Norway was estimated to be 5 or 6 years old at the time of rescue. His growth was stunted by poor nutrition, and he was pretty much a feral dog in need of taming. He was essentially pulled out of a hellhole, as detailed by the charges Yellowstone County leveled against his original owner. For those of strong heart and stomach, Smartdog's weblog archive has a post that includes excerpts. Norway was one of the dogs that hadn't made as much progress in the mass foster care situation the dogs experienced in Billings. Instead of being adopted, he needed more time in foster care. When Susan first got Norway in September 2009, all he did was sit in a single corner of her kitchen. Just being guided outside to take care of bodily functions was a challenge for the dog.
Now, over two years later, Norway has improved a lot, although he will probably never be what most people consider a "normal" dog. He mostly stays in her backyard, because he is still a flight risk. When they do go out, she takes her other English Shepherd along as a role model. Susan thought it was time to expand Norway's horizons a bit more. Our outing at the reservoir was going to be the first time he had ever been in the woods.
Wow...Norway has TWO leashes!
Although obviously apprehensive at first, Norway did well. He didn't shut down, and he eventually calmed enough to start sniffing and investigating. Having Chandler and Bridget around probably helped a lot. They were much too busy having fun to take much notice of Norway's nervousness.
When we got to the reservoir, Norway did not want to approach the water. I suspect he'd never seen that much of it in his entire life. He also seemed upset that Chandler was launching himself into the reservoir to fetch his retrieving bumper. I'm not sure if the splashing commotion of Chan rocketing into the water was the problem, or just that Norway thought Chan was a bit crazy to be leaping so enthusiastically into all that wetness. Regardless, Norway got used to Chan's hydrophilic quirks, and managed to settle down near the water, if not very close to it.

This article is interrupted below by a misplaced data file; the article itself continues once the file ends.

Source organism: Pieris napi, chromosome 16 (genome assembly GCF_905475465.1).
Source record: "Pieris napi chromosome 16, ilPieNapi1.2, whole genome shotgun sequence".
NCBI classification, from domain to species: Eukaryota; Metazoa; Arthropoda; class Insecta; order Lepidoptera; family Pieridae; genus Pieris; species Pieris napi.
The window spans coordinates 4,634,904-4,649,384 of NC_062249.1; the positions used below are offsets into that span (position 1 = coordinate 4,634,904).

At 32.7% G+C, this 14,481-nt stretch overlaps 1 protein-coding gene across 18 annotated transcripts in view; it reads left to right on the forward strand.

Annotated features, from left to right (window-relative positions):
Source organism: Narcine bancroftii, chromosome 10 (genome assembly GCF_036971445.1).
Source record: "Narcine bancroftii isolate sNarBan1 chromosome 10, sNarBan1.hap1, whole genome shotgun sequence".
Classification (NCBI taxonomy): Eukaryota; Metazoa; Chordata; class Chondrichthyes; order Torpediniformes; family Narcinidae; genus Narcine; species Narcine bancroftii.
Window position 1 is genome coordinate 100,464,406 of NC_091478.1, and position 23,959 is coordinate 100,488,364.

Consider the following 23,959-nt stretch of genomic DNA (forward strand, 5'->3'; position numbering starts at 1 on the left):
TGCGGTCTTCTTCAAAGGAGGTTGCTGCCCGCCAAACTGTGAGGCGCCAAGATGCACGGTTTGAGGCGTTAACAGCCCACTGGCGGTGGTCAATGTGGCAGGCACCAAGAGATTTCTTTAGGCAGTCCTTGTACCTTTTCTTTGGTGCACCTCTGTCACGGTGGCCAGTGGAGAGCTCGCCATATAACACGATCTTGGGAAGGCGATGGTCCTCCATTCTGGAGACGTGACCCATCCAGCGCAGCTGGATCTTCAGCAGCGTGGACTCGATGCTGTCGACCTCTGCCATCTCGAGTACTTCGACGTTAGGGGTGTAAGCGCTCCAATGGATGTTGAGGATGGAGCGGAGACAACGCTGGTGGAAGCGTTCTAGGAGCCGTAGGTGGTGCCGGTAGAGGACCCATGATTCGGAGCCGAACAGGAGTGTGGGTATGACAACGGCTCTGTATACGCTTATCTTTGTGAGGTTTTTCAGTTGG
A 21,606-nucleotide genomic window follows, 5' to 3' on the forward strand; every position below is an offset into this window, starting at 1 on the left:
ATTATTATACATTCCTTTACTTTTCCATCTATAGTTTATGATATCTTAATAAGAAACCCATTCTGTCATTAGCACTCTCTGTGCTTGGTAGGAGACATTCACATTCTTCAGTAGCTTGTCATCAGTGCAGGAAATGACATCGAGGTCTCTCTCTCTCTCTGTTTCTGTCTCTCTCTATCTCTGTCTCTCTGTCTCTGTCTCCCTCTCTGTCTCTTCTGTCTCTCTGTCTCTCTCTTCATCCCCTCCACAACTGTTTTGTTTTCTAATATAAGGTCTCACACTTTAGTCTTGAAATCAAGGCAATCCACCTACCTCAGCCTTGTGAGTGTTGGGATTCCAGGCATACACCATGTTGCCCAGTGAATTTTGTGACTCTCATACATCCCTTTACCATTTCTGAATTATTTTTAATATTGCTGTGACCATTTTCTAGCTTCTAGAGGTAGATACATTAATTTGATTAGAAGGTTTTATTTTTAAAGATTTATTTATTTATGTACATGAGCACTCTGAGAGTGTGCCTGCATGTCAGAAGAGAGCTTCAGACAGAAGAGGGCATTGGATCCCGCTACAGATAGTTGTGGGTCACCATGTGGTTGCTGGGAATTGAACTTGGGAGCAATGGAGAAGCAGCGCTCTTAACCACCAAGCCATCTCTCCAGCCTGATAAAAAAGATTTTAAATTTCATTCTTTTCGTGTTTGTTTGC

Here we all are at the water's edge. Really, Norway has no idea how much FUN this stuff is.
The final challenge of the day was Norway's first stream crossing. Considering his reaction to the reservoir, this was guaranteed to be interesting. Sure enough, he balked, even though Chandler and Bridget had variously forded, hurtled, and even wallowed in the stream several times before Susan attempted to cross with Norway. As bribery is not an option with a dog not motivated by food or toys,the first crossing required a few leash tugs. However after the first experience, Norway quickly gained in confidence, and crossed the stream several times.
Mom says this is a BIG THING. I can't believe this is the first time he's ever gotten his feet wet.
You miss out on so much without wet feet!
By the time we got back to the cars, Norway looked tired, but more confident. Both Susan and I decided the hike had been a success. Next time, we're thinking about experimenting with a long line so Norway can have more freedom.
** For those interested in more information about the mass English Shepherd Rescue and Operation New Beginnings, I suggest reading the series of posts about the incident on Raised by Wolves blog. To find them scroll down the right column of the blog to below the "Older Posts" section. They are listed under the heading "Montana English Shepherd Mass Rescue: Old Posts and Links"